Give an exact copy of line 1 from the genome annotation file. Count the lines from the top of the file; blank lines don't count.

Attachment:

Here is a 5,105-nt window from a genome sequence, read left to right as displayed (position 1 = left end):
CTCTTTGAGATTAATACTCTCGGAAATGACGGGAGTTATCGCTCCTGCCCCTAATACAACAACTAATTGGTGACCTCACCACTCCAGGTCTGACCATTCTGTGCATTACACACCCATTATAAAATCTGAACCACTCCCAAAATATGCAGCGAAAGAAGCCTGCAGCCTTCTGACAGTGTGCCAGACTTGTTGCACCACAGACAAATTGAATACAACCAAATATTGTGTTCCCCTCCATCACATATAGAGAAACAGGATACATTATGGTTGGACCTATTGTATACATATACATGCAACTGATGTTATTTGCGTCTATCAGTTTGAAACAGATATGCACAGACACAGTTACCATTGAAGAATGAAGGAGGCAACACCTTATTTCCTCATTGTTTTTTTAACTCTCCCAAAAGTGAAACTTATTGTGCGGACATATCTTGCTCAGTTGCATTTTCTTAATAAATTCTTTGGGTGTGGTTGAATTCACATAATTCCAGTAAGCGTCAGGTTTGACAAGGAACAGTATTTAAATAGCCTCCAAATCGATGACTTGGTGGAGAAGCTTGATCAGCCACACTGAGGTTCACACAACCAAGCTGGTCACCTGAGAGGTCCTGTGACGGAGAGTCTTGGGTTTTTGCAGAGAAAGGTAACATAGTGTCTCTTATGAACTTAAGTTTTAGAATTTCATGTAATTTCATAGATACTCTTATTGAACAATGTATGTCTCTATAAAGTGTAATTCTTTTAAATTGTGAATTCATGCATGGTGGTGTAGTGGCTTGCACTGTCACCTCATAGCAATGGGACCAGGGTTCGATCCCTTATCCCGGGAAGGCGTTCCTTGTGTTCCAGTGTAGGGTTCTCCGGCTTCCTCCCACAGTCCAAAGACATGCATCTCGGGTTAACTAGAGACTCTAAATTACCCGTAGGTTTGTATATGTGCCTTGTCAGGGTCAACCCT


Here is a 5,105-nt window from a genome sequence, read left to right as displayed (position 1 = left end):